75% of British Columbia Residents Oppose Open Net Salmon Farming

New data released by Mainstreet Research, has revealed that almost 75% of Canadians living in British Columbia oppose open pen net salmon farming. Of this group, just under half (48%) of the poll respondents supported an immediate ban on the practice.

“Despite a quarter of residents not having an opinion, those who do have an opinion on an immediate ban are certainly in the vast majority,” stated President of Mainstreet Research, Quito Maggi. “This goes for both those who say they support an immediate ban and those who say they agree that the government should impose immediate restrictions and a phased in ban by 2025.”

“This survey also reveals that open net pen salmon farm raised salmon are consumed by less than three in ten British Columbia residents (28%),” Maggi added. British Columbia currently has more than 85 open pen net salmon farms operating in its coastal waters.

Tavish Campbell from Wild First, the company that commissioned the study as part of a wider investigation, noted that the impacts of open net pen salmon farms on those stocks “would have a profound impact on the ecology of BC, and on many other issues BC residents feel strongly about.”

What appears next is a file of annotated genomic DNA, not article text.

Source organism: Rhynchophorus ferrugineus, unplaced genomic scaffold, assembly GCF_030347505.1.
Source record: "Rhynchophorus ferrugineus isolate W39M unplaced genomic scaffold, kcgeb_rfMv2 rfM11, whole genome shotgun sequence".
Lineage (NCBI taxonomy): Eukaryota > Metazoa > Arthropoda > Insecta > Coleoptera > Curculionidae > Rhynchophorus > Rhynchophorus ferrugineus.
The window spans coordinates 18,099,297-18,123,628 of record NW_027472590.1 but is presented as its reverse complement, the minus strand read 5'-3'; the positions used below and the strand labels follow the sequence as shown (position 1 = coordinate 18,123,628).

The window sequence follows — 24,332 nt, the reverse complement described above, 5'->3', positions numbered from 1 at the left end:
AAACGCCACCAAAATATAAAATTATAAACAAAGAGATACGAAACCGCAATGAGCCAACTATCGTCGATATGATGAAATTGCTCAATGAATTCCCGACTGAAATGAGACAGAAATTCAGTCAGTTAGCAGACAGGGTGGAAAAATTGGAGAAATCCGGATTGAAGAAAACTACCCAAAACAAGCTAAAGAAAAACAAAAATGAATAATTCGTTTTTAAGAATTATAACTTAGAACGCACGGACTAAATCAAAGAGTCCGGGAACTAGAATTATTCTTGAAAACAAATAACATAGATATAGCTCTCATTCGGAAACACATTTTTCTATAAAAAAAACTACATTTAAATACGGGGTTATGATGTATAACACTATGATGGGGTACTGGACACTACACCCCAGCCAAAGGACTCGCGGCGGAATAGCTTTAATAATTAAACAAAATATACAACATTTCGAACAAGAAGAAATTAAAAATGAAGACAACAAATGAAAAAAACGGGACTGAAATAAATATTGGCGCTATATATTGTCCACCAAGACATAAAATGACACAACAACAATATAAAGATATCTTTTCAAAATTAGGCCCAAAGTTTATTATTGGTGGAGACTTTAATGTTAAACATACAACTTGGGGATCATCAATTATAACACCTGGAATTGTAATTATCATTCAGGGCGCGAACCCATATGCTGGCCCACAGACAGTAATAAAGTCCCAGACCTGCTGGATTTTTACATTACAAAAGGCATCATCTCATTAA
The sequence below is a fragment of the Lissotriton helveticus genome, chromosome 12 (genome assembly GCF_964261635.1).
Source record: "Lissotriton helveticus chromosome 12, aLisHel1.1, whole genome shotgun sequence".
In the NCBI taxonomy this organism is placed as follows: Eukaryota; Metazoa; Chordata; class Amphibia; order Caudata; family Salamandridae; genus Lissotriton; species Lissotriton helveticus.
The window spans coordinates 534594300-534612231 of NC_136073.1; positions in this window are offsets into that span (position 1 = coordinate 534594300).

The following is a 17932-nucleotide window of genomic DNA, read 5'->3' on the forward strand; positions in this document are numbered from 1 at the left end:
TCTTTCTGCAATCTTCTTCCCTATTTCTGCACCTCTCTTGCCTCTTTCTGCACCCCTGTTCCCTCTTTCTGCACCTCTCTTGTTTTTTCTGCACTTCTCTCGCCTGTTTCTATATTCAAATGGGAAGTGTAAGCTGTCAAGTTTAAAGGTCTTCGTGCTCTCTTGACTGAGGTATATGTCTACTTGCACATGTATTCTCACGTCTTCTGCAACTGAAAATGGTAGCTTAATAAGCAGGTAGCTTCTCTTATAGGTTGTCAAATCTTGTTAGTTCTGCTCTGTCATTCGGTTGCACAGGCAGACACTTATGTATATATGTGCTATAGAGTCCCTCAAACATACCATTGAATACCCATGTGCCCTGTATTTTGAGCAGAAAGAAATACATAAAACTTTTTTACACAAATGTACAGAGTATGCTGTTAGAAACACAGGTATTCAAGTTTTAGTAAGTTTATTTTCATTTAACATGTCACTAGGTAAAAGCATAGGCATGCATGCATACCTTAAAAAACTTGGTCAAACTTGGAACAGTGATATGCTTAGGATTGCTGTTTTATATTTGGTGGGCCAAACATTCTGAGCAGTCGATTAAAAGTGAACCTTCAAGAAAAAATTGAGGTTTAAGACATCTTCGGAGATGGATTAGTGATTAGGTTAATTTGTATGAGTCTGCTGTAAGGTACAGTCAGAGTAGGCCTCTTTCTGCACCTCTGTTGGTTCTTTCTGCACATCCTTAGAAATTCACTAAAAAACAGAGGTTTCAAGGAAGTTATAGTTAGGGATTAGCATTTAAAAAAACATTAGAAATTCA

Open pen net salmon farming poses an adverse risk to the surrounding environment because waste products from the salmon, including feed and feces, contaminate the water. This unnatural waste alters the chemical composition of the water and therefore alters the biodiversity of the area.

While many people are opting to purchase wild salmon instead, another option for fish consumers is moving closer to market in the form of lab-grown salmon and plant-based seafood options that are indistinguishable from fish.

In March, survey data found that nearly 40% of British Columbians under 35 years-old eat a vegan or vegetarian diet — more than three times greater than the average meat-free percentage for all Canadians.

The British Columbia area is reputable as a mecca for vegan and vegetarian food. From mainstream animal-free goods in the supermarkets to plant-based ice cream by local brand Nora’s stocked at Whole Foods locations, and even an all-vegan vending machine in Whistler.

Image Credit: mycowichanvalleynow